SS Jaguar Saloon

Gordon Crosby

1937

The Artwork

This painting is one of two in the Jaguar Daimler Heritage Trust’s artwork collection by English automotive artist Frederick Gordon Crosby. Painted in mixed media in 1937, it depicts an SS Jaguar 3½ litre saloon.

Unlike many of his pictures it does not portray either a specific driver or an actual sporting event and merely shows the car, with a full complement, being driven at speed in open country. The style is typical of Crosby combining a high degree of technical accuracy while capturing the scenery and exhibiting a very vivid sense of speed, travel and even adventure but lacking the drama of his racing paintings depicting the Monaco Grand Prix or the Alpine Rally.

Crosby took delivery of an SS Jaguar saloon early in 1937, registered CDU 604. The painting is most likely based on his own car as there is much more technical detail in this picture than his other paintings of the same period.

Gordon Crosby with CDU 604 and Jaguar Leaper

There is a well known photograph of Crosby taken with this car which must have been taken in 1938, or later, as it has a Jaguar Leaper fixed to the radiator cap which Crosby did not design until late 1937. Sadly Crosby’s car no longer exists.

The painting is on display at the Collections Centre at the British Motor Museum. 

Frederick Gordon Crosby in his art studio (source: unknown)

The Artist

Frederick Gordon Crosby, born in 1885, was an English automotive illustrator who worked for the magazine Autocar for most of his life. After the start of his professional career, he attended life classes at art school but aside from that, he had no formal training as an artist.

He started his career as a draughtsman in The Daimler Motor Company’s drawing office in 1908 and that same year, at the age of 23, he moved to Autocar where one of his first jobs was to create a perspective drawing of the BTH magneto.

What he produced would later be termed an ‘exploded view’. He is well known for his coverage of many of the great car races of the day, including Le Mans and the Monte Carlo Rally as well as the Alpine Rally. He best loved to illustrate the big, pre-World War One racing cars, which feature prominently in much of his work and his touring scenes reflect the atmosphere of the time.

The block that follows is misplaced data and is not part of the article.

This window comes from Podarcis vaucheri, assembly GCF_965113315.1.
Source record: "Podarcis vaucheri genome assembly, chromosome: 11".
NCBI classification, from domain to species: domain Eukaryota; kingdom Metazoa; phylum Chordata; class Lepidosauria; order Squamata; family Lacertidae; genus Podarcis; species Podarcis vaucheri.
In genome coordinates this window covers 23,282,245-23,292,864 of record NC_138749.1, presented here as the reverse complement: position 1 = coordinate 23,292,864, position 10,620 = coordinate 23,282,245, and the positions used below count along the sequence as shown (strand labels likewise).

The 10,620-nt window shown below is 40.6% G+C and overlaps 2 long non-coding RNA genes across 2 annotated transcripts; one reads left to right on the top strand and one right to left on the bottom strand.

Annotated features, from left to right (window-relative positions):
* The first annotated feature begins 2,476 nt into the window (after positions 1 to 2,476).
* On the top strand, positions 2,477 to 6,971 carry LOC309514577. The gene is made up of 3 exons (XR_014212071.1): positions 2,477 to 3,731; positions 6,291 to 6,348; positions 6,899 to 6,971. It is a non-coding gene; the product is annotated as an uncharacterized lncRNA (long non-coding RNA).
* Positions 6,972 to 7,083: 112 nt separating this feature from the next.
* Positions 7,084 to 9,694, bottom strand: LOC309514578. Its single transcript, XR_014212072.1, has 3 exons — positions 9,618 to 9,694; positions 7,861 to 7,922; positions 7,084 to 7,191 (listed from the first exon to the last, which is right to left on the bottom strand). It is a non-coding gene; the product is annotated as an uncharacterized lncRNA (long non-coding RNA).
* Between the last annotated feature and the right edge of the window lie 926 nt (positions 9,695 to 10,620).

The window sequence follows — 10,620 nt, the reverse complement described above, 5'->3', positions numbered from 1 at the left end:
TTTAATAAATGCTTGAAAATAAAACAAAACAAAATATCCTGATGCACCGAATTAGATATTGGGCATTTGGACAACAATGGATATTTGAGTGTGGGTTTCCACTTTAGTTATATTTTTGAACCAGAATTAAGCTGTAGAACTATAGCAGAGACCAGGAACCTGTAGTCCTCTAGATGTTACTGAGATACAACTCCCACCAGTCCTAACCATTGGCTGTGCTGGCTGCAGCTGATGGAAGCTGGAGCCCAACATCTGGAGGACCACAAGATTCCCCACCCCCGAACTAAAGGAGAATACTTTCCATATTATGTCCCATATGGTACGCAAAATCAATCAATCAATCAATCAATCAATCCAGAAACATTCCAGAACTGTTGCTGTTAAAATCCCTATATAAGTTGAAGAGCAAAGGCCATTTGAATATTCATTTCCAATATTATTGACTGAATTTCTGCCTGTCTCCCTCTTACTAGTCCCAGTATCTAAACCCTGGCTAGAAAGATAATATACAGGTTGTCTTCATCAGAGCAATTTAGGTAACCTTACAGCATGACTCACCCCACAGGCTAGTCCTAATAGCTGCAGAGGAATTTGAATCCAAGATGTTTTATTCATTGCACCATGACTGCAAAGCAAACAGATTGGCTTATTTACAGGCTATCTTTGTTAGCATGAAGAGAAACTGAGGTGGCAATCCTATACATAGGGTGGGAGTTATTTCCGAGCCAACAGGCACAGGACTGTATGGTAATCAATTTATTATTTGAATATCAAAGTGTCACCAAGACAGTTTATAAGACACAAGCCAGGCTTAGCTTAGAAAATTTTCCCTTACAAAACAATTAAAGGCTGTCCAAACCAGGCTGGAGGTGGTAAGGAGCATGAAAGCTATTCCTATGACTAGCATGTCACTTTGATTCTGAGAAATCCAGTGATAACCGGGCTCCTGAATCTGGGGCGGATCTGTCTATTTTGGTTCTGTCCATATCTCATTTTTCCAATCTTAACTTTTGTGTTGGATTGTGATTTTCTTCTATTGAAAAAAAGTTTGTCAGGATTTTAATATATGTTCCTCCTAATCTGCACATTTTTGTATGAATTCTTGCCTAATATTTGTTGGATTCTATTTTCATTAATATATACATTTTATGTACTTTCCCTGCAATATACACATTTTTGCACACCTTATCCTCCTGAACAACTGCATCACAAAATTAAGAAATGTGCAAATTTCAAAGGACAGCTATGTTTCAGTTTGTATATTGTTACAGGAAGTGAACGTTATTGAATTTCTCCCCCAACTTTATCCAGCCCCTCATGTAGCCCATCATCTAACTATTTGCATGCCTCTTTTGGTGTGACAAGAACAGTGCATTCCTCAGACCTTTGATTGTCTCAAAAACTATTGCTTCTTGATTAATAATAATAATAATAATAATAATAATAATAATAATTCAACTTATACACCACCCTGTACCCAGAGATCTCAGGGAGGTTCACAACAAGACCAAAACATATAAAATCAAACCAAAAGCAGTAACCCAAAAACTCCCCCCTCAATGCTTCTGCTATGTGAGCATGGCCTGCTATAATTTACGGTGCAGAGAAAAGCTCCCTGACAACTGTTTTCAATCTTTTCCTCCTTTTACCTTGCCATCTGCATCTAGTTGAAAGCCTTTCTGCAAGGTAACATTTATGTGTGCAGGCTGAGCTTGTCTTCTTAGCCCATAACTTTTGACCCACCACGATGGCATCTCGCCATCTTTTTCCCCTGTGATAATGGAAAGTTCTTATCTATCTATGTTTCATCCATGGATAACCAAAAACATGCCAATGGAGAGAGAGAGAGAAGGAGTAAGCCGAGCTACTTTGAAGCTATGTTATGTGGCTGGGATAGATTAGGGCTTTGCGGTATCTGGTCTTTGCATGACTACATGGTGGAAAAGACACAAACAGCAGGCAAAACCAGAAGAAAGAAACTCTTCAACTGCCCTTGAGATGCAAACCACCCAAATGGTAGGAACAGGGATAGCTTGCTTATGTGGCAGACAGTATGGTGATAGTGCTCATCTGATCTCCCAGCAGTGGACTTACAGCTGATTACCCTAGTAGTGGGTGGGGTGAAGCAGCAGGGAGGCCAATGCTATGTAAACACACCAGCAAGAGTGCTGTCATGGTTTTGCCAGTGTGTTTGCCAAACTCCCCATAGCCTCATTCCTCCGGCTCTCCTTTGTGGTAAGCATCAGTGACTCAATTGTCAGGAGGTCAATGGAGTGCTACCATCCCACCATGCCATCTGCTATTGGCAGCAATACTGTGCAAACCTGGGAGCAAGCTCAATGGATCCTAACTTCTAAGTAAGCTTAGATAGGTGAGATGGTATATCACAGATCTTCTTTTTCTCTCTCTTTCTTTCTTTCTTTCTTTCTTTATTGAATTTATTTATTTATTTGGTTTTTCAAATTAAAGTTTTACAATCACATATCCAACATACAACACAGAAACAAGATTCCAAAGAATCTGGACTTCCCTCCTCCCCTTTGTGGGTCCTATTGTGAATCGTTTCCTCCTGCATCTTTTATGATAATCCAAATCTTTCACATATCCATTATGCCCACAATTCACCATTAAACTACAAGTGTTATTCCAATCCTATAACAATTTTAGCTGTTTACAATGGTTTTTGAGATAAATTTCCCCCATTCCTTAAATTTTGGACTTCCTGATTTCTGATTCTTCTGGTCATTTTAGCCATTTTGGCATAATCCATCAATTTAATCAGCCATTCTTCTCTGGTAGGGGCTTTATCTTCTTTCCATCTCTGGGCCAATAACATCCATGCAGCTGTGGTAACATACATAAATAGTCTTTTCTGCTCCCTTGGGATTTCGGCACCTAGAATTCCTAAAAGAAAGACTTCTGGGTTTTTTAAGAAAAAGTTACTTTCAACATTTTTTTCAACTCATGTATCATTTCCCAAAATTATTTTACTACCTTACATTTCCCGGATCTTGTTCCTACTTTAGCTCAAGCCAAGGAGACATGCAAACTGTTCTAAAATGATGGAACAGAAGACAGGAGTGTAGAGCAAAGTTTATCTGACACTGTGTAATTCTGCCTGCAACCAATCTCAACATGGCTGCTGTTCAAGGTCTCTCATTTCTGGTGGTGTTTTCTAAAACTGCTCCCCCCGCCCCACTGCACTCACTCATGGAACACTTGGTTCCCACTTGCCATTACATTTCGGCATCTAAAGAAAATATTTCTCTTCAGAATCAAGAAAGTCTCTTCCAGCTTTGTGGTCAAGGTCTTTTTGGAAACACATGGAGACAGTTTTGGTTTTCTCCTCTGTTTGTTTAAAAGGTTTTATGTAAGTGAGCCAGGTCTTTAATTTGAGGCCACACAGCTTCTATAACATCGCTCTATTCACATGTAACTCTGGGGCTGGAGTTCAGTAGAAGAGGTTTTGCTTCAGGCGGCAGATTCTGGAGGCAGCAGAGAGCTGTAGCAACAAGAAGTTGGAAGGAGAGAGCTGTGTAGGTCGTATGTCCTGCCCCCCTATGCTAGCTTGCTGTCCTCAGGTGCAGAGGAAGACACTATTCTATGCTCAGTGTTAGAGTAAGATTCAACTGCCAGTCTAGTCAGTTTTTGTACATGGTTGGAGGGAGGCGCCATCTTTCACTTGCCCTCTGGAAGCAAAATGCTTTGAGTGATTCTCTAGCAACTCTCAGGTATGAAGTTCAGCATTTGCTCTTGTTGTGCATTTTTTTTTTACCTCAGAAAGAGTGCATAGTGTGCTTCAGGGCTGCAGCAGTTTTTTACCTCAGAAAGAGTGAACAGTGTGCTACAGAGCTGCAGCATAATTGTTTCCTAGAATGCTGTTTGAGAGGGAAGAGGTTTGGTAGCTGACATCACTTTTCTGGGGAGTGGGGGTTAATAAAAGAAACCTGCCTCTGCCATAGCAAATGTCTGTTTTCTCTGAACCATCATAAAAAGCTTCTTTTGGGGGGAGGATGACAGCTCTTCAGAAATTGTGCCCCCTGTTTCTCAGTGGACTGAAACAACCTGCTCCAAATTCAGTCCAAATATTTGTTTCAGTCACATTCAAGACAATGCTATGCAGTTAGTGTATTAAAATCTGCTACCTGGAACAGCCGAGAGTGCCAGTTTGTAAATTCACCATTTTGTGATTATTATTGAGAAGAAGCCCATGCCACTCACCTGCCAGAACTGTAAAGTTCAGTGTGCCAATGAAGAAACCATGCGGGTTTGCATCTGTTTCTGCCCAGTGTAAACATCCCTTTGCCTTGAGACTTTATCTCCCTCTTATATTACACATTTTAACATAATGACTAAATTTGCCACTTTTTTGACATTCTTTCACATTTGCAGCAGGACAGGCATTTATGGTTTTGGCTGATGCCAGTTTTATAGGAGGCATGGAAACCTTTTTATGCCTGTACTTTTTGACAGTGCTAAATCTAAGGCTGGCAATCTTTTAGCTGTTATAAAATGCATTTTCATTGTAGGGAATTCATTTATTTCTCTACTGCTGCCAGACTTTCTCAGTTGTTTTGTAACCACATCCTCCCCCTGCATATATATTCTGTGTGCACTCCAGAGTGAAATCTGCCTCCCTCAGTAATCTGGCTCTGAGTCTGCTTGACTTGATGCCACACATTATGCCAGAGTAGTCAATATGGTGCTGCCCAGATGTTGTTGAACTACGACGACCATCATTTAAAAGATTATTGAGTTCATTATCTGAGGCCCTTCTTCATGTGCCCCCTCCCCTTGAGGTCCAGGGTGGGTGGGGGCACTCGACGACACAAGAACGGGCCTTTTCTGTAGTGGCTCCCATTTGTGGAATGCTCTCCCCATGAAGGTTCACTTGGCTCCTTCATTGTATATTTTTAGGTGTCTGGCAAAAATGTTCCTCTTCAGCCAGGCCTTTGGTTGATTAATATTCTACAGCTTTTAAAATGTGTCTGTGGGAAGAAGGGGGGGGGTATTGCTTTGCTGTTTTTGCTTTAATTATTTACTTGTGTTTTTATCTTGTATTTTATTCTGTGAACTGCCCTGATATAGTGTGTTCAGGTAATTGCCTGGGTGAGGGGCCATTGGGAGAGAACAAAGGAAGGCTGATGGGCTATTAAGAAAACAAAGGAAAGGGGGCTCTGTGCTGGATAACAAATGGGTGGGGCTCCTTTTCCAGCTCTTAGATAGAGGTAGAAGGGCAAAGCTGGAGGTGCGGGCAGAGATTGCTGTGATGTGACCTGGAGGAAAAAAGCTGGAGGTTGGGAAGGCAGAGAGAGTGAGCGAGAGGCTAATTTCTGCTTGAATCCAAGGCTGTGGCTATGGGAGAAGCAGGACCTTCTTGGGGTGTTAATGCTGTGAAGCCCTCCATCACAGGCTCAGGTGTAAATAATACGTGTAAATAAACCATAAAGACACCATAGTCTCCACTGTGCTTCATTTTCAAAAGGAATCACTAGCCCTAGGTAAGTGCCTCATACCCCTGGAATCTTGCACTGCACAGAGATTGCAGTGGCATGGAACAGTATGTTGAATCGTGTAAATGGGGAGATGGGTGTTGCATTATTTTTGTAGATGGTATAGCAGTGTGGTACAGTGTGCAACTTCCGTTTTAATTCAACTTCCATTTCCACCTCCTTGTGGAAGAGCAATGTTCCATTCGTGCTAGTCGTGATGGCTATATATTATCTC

He made the transition from illustrator to artist and his creative and artistic ability raised his renderings of historic events into works of art while still retaining a high degree of technical accuracy. 

Many of his paintings were produced in gouache and oil paint, but most of his oil paintings are confined to works about wartime (WWI) aircraft. 

He exhibited at the Royal Academy three times, the first in 1916. Many of his paintings were featured on the front cover of Autocar but these were generally produced quickly in charcoal or crayon over a weekend so that they were ready for the Friday issue. For a long time Autocar held the originals in their archive although over the years many have been dispersed through a number of auction sales.  A large collection of his work is displayed at the first floor of the Louwman Museum in The Hague and from time to time both original works and prints still appear at auction.

In 1943 Crosby’s eldest son, Peter, died in an aerial battle and unable to cope with this loss, Frederick Gordon Crosby committed suicide in August that year, aged just 58.

The Car

Crosby’s car no longer exists but the JDHT does have a 1937 SS Jaguar 2½ litre saloon of similar specification. 

This car was used by William Lyons’ wife, Mrs Greta Lyons (later Lady Lyons) for her own personal transport from 1937 until 1946. It was retained by Jaguar Cars with the intention of forming part of a future ‘museum collection and is known as the Lady Lyons Car.   

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Additional Information

Crosby also worked as a sculptor producing plaques, medallions and sculptures. He is renowned in Jaguar circles for producing the first official Jaguar ‘Leaper’ mascot.   

William Lyons had seen a Jaguar car with a Desmo “Jaguar” mascot mounted on its radiator cap. He took an instant dislike to this describing it as ‘like a cat shot off a fence’. The Desmo design was never sanctioned by the factory and Lyons commissioned Crosby to design an item that better suited his cars.

This was offered to the public from 1938 and stayed in production until 1951. Since then it has been subtly changed a number of times evolving into the current version.